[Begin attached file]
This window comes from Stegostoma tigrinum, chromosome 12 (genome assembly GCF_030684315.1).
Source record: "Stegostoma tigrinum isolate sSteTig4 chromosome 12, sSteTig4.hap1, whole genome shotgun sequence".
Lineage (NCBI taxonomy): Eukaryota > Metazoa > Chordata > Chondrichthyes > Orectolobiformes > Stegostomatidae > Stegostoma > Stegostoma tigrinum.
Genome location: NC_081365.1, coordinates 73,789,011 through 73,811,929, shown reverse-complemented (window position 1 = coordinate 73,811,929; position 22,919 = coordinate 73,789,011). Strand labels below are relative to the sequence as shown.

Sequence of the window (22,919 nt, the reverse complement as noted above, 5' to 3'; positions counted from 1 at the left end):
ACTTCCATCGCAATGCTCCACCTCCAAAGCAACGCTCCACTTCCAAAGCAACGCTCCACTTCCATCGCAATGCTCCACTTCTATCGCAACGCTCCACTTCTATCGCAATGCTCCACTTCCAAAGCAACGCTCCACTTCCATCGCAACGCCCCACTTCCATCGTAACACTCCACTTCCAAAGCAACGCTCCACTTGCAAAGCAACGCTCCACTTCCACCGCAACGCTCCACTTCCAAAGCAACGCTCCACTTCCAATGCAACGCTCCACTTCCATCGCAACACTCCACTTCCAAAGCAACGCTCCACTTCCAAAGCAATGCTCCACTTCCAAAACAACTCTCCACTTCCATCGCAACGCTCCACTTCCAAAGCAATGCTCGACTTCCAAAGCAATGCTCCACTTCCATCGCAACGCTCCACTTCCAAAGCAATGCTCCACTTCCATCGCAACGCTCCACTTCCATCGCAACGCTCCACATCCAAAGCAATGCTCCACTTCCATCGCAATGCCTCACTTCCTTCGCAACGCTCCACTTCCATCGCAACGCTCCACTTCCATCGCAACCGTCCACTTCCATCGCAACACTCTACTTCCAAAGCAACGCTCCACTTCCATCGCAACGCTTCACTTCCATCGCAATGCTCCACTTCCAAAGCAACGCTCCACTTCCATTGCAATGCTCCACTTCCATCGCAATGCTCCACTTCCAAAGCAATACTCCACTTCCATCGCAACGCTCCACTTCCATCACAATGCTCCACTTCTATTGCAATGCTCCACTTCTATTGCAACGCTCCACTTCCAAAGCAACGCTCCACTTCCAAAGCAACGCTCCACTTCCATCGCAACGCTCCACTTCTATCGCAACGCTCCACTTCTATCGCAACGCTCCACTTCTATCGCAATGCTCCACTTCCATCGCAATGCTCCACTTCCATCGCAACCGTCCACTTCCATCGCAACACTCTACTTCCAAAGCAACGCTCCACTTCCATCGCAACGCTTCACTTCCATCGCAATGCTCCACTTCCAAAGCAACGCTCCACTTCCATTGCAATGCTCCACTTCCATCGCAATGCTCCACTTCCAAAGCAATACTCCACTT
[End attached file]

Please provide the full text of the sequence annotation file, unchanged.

This window comes from Stegostoma tigrinum, chromosome 12 (genome assembly GCF_030684315.1).
Source record: "Stegostoma tigrinum isolate sSteTig4 chromosome 12, sSteTig4.hap1, whole genome shotgun sequence".
Lineage (NCBI taxonomy): Eukaryota > Metazoa > Chordata > Chondrichthyes > Orectolobiformes > Stegostomatidae > Stegostoma > Stegostoma tigrinum.
Genome location: NC_081365.1, coordinates 73,789,011 through 73,811,929, shown reverse-complemented (window position 1 = coordinate 73,811,929; position 22,919 = coordinate 73,789,011). Strand labels below are relative to the sequence as shown.

Sequence of the window (22,919 nt, the reverse complement as noted above, 5' to 3'; positions counted from 1 at the left end):
ACTTCCATCGCAATGCTCCACCTCCAAAGCAACGCTCCACTTCCAAAGCAACGCTCCACTTCCATCGCAATGCTCCACTTCTATCGCAACGCTCCACTTCTATCGCAATGCTCCACTTCCAAAGCAACGCTCCACTTCCATCGCAACGCCCCACTTCCATCGTAACACTCCACTTCCAAAGCAACGCTCCACTTGCAAAGCAACGCTCCACTTCCACCGCAACGCTCCACTTCCAAAGCAACGCTCCACTTCCAATGCAACGCTCCACTTCCATCGCAACACTCCACTTCCAAAGCAACGCTCCACTTCCAAAGCAATGCTCCACTTCCAAAACAACTCTCCACTTCCATCGCAACGCTCCACTTCCAAAGCAATGCTCGACTTCCAAAGCAATGCTCCACTTCCATCGCAACGCTCCACTTCCAAAGCAATGCTCCACTTCCATCGCAACGCTCCACTTCCATCGCAACGCTCCACATCCAAAGCAATGCTCCACTTCCATCGCAATGCCTCACTTCCTTCGCAACGCTCCACTTCCATCGCAACGCTCCACTTCCATCGCAACCGTCCACTTCCATCGCAACACTCTACTTCCAAAGCAACGCTCCACTTCCATCGCAACGCTTCACTTCCATCGCAATGCTCCACTTCCAAAGCAACGCTCCACTTCCATTGCAATGCTCCACTTCCATCGCAATGCTCCACTTCCAAAGCAATACTCCACTTCCATCGCAACGCTCCACTTCCATCACAATGCTCCACTTCTATTGCAATGCTCCACTTCTATTGCAACGCTCCACTTCCAAAGCAACGCTCCACTTCCAAAGCAACGCTCCACTTCCATCGCAACGCTCCACTTCTATCGCAACGCTCCACTTCTATCGCAACGCTCCACTTCTATCGCAATGCTCCACTTCCATCGCAATGCTCCACTTCCATCGCAACCGTCCACTTCCATCGCAACACTCTACTTCCAAAGCAACGCTCCACTTCCATCGCAACGCTTCACTTCCATCGCAATGCTCCACTTCCAAAGCAACGCTCCACTTCCATTGCAATGCTCCACTTCCATCGCAATGCTCCACTTCCAAAGCAATACTCCACTT